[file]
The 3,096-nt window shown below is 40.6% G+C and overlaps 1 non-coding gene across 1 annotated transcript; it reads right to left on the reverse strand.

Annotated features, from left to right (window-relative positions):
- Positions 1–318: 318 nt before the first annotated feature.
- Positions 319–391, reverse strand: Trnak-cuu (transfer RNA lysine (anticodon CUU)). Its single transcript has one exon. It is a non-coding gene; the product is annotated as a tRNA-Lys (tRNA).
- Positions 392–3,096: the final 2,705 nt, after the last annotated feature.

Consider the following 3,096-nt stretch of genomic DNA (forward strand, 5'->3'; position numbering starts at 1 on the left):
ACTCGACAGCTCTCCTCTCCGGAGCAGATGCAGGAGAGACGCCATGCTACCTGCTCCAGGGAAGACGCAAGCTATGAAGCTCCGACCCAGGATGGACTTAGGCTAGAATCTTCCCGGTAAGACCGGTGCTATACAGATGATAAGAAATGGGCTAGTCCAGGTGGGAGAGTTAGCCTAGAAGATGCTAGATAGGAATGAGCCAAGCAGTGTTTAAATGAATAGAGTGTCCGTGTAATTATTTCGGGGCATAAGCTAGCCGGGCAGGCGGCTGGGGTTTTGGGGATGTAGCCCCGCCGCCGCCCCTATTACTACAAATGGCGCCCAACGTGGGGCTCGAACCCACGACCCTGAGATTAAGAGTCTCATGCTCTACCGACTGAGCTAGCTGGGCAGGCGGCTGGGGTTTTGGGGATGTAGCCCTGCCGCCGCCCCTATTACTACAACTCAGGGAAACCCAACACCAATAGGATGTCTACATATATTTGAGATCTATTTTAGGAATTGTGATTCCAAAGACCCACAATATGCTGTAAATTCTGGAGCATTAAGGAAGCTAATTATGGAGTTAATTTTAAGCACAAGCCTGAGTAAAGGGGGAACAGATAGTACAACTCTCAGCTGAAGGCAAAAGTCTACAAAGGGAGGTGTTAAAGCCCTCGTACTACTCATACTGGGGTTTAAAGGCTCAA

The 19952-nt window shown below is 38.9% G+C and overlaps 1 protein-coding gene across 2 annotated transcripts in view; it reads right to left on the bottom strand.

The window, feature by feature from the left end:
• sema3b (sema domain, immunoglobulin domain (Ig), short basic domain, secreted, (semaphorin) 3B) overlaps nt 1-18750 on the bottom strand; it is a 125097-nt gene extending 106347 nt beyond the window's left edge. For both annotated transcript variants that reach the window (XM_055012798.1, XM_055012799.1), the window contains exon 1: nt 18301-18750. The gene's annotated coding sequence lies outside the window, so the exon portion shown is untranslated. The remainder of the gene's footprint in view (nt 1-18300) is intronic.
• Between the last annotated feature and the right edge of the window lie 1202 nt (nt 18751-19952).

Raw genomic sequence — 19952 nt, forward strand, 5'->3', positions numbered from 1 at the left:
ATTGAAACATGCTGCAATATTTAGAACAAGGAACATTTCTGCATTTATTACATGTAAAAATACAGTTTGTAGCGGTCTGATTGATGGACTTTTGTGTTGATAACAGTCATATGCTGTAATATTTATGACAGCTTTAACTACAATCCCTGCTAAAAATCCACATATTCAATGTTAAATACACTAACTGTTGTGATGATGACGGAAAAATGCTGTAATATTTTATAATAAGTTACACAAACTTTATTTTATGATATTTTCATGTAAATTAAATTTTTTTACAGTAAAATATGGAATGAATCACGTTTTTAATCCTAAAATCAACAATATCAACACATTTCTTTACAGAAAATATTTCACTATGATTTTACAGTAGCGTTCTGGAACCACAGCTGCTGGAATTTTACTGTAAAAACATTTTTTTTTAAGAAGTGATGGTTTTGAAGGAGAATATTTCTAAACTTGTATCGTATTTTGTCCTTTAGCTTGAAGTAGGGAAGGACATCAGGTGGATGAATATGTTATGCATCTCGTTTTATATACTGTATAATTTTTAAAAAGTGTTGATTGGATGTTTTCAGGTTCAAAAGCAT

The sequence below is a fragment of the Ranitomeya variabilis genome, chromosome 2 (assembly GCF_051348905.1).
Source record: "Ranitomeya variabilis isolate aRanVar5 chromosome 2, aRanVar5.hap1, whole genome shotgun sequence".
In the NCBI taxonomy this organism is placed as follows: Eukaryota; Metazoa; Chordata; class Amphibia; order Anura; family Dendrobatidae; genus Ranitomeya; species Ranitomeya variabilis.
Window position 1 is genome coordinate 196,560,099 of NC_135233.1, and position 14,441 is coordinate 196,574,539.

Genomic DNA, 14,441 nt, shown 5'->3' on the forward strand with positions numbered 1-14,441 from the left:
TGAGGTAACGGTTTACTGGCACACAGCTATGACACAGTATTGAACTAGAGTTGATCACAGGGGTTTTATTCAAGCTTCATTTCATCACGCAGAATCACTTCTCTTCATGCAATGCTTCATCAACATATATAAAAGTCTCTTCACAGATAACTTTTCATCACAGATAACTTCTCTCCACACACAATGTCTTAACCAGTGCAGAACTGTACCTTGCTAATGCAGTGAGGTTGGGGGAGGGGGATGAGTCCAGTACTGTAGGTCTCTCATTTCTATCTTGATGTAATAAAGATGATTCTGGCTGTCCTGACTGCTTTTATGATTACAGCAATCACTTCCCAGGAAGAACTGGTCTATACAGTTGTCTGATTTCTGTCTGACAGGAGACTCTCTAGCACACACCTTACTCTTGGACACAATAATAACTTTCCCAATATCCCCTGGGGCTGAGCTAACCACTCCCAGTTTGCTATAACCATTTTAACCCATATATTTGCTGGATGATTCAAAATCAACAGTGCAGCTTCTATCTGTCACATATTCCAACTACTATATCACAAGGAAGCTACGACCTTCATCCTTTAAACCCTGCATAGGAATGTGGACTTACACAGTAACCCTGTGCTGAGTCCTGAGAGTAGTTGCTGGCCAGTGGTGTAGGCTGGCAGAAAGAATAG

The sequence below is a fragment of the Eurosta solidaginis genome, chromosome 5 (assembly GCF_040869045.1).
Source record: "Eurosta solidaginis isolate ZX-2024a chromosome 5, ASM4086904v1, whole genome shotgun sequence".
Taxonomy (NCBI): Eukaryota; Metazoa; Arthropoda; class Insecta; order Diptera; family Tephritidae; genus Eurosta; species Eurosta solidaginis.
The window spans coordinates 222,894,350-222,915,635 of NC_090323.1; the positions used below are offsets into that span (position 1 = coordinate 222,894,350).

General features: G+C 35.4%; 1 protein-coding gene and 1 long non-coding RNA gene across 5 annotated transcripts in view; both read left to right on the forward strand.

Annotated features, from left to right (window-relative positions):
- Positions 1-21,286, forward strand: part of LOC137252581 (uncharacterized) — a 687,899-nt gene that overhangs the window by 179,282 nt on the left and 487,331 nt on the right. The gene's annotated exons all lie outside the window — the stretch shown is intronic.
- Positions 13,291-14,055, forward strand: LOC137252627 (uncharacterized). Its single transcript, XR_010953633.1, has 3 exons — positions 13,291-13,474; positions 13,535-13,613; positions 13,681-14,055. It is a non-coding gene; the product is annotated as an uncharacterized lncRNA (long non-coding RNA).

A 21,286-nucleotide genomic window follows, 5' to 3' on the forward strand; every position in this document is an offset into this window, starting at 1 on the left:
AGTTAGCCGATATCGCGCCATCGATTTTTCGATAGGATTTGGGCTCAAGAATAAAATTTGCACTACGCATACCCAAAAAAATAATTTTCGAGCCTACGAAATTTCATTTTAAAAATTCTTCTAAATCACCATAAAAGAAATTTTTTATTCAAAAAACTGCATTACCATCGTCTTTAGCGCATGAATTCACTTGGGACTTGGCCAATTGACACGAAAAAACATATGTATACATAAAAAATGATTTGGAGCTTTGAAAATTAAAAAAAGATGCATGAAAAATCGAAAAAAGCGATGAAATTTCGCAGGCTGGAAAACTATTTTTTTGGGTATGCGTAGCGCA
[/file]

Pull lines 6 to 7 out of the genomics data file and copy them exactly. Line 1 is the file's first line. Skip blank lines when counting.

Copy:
Consider the following 3,096-nt stretch of genomic DNA (forward strand, 5'->3'; position numbering starts at 1 on the left):
ACTCGACAGCTCTCCTCTCCGGAGCAGATGCAGGAGAGACGCCATGCTACCTGCTCCAGGGAAGACGCAAGCTATGAAGCTCCGACCCAGGATGGACTTAGGCTAGAATCTTCCCGGTAAGACCGGTGCTATACAGATGATAAGAAATGGGCTAGTCCAGGTGGGAGAGTTAGCCTAGAAGATGCTAGATAGGAATGAGCCAAGCAGTGTTTAAATGAATAGAGTGTCCGTGTAATTATTTCGGGGCATAAGCTAGCCGGGCAGGCGGCTGGGGTTTTGGGGATGTAGCCCCGCCGCCGCCCCTATTACTACAAATGGCGCCCAACGTGGGGCTCGAACCCACGACCCTGAGATTAAGAGTCTCATGCTCTACCGACTGAGCTAGCTGGGCAGGCGGCTGGGGTTTTGGGGATGTAGCCCTGCCGCCGCCCCTATTACTACAACTCAGGGAAACCCAACACCAATAGGATGTCTACATATATTTGAGATCTATTTTAGGAATTGTGATTCCAAAGACCCACAATATGCTGTAAATTCTGGAGCATTAAGGAAGCTAATTATGGAGTTAATTTTAAGCACAAGCCTGAGTAAAGGGGGAACAGATAGTACAACTCTCAGCTGAAGGCAAAAGTCTACAAAGGGAGGTGTTAAAGCCCTCGTACTACTCATACTGGGGTTTAAAGGCTCAA